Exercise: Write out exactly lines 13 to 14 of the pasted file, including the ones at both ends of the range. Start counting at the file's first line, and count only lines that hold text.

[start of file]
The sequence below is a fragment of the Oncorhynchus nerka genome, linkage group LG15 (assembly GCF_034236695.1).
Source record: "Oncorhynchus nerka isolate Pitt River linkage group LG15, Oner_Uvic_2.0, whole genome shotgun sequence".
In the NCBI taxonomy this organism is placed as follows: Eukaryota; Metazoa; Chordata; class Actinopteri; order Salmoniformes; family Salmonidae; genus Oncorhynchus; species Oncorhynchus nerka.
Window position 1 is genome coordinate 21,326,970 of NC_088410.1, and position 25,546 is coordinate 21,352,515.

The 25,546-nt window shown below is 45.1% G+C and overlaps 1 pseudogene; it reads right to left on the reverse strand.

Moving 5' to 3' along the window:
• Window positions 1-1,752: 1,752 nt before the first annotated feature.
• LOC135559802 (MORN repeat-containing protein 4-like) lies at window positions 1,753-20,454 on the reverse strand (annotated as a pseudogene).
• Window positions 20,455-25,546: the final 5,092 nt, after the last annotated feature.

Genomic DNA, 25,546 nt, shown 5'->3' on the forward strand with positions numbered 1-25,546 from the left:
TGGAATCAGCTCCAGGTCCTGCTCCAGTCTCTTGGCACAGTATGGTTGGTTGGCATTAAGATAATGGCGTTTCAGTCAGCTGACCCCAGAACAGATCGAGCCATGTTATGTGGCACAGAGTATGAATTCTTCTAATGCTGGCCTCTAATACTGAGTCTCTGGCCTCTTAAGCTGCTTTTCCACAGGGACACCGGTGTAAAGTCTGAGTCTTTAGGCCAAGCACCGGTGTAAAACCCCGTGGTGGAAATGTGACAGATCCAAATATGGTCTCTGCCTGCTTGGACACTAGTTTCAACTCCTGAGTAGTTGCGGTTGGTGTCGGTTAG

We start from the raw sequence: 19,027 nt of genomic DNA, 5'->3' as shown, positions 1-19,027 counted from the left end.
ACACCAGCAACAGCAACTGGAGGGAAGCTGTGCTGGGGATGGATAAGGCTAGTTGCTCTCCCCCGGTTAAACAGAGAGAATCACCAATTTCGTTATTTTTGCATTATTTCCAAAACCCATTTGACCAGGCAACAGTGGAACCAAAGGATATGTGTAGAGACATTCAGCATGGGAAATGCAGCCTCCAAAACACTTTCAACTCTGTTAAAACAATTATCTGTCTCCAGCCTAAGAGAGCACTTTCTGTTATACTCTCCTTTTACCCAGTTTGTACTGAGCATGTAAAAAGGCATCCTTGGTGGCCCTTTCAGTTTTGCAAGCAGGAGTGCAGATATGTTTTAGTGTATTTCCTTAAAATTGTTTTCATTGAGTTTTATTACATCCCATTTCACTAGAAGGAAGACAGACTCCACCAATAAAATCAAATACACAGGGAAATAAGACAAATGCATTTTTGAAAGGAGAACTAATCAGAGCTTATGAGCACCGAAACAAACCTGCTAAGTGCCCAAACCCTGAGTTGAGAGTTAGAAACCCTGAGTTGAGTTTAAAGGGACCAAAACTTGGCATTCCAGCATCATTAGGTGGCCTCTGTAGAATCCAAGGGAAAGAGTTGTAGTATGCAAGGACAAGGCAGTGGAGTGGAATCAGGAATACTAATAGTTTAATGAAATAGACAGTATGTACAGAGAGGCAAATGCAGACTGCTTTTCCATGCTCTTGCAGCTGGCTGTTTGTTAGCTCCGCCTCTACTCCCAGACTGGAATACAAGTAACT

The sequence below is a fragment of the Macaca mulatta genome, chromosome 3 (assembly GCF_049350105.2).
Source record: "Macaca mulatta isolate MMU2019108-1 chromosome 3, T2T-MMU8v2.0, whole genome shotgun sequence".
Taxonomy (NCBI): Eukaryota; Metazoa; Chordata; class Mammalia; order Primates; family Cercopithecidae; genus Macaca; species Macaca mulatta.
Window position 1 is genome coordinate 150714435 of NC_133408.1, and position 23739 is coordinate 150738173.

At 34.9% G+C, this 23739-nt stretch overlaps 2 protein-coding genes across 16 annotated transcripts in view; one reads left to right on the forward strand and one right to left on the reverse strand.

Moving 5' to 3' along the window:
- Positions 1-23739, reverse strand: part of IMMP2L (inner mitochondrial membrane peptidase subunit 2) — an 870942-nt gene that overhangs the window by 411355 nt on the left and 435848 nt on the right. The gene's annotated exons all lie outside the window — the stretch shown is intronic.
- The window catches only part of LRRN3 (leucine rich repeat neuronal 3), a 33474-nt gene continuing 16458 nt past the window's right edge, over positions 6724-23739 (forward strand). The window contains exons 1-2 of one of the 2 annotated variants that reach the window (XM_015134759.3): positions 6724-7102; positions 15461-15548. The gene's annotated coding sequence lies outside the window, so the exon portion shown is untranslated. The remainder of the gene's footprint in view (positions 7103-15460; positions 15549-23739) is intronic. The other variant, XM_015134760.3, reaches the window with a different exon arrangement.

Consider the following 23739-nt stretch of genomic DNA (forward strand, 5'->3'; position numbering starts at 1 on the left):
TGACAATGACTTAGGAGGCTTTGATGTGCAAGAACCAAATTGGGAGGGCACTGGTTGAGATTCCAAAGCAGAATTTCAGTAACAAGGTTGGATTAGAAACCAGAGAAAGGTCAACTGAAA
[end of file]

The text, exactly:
ACACCAGCAACAGCAACTGGAGGGAAGCTGTGCTGGGGATGGATAAGGCTAGTTGCTCTCCCCCGGTTAAACAGAGAGAATCACCAATTTCGTTATTTTTGCATTATTTCCAAAACCCATTTGACCAGGCAACAGTGGAACCAAAGGATATGTGTAGAGACATTCAGCATGGGAAATGCAGCCTCCAAAACACTTTCAACTCTGTTAAAACAATTATCTGTCTCCAGCCTAAGAGAGCACTTTCTGTTATACTCTCCTTTTACCCAGTTTGTACTGAGCATGTAAAAAGGCATCCTTGGTGGCCCTTTCAGTTTTGCAAGCAGGAGTGCAGATATGTTTTAGTGTATTTCCTTAAAATTGTTTTCATTGAGTTTTATTACATCCCATTTCACTAGAAGGAAGACAGACTCCACCAATAAAATCAAATACACAGGGAAATAAGACAAATGCATTTTTGAAAGGAGAACTAATCAGAGCTTATGAGCACCGAAACAAACCTGCTAAGTGCCCAAACCCTGAGTTGAGAGTTAGAAACCCTGAGTTGAGTTTAAAGGGACCAAAACTTGGCATTCCAGCATCATTAGGTGGCCTCTGTAGAATCCAAGGGAAAGAGTTGTAGTATGCAAGGACAAGGCAGTGGAGTGGAATCAGGAATACTAATAGTTTAATGAAATAGACAGTATGTACAGAGAGGCAAATGCAGACTGCTTTTCCATGCTCTTGCAGCTGGCTGTTTGTTAGCTCCGCCTCTACTCCCAGACTGGAATACAAGTAACT

The sequence below is a fragment of the Macaca mulatta genome, chromosome 3 (assembly GCF_049350105.2).